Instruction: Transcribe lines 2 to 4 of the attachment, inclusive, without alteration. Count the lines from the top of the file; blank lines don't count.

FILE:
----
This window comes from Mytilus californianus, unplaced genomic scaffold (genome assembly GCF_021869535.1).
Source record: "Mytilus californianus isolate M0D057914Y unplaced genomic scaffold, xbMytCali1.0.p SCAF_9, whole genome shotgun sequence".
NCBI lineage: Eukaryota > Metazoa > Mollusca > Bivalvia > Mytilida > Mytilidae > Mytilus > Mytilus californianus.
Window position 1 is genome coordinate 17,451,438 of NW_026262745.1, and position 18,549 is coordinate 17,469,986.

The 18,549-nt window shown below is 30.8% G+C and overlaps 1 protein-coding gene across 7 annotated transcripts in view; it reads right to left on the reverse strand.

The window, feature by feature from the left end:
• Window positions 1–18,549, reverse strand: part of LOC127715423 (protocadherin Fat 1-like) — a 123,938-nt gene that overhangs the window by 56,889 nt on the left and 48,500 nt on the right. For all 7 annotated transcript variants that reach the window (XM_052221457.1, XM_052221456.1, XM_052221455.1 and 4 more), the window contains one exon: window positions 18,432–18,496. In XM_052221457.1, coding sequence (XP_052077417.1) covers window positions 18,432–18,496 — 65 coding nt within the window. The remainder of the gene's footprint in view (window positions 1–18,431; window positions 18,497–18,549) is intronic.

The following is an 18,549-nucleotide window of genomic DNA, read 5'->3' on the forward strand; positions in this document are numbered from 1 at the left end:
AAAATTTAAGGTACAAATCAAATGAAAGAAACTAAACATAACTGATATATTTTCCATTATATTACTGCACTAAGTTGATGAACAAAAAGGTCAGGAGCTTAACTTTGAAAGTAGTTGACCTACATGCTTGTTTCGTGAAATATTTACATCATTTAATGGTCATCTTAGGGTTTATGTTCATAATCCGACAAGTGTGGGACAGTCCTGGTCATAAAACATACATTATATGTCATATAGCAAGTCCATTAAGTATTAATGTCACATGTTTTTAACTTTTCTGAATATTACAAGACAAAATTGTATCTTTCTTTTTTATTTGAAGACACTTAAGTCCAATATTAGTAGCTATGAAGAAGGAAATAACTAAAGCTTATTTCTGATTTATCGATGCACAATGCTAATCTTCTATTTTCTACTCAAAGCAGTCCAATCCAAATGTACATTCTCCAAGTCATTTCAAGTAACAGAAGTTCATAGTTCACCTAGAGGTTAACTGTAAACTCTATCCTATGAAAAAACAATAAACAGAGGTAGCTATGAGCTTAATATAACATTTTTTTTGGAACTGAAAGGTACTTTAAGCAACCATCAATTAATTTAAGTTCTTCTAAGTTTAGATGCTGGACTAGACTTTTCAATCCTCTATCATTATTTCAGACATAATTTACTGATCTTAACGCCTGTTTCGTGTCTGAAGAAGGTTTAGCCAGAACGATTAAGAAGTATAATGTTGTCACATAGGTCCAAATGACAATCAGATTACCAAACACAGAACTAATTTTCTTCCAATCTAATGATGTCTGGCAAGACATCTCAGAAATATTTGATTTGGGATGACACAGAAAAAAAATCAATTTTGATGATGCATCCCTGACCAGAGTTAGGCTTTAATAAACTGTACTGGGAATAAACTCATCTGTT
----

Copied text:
Source record: "Mytilus californianus isolate M0D057914Y unplaced genomic scaffold, xbMytCali1.0.p SCAF_9, whole genome shotgun sequence".
NCBI lineage: Eukaryota > Metazoa > Mollusca > Bivalvia > Mytilida > Mytilidae > Mytilus > Mytilus californianus.
Window position 1 is genome coordinate 17,451,438 of NW_026262745.1, and position 18,549 is coordinate 17,469,986.